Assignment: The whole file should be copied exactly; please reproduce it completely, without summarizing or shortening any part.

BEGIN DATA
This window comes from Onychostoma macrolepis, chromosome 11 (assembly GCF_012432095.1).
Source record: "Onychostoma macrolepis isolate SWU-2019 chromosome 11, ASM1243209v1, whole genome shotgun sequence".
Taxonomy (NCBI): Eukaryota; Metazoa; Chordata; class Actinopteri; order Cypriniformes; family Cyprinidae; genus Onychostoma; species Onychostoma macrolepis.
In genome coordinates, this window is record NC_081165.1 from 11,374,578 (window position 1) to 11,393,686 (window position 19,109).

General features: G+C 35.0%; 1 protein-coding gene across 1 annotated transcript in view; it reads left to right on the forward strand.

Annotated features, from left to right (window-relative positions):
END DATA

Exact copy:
This window comes from Onychostoma macrolepis, chromosome 11 (assembly GCF_012432095.1).
Source record: "Onychostoma macrolepis isolate SWU-2019 chromosome 11, ASM1243209v1, whole genome shotgun sequence".
Taxonomy (NCBI): Eukaryota; Metazoa; Chordata; class Actinopteri; order Cypriniformes; family Cyprinidae; genus Onychostoma; species Onychostoma macrolepis.
In genome coordinates, this window is record NC_081165.1 from 11,374,578 (window position 1) to 11,393,686 (window position 19,109).

General features: G+C 35.0%; 1 protein-coding gene across 1 annotated transcript in view; it reads left to right on the forward strand.

Annotated features, from left to right (window-relative positions):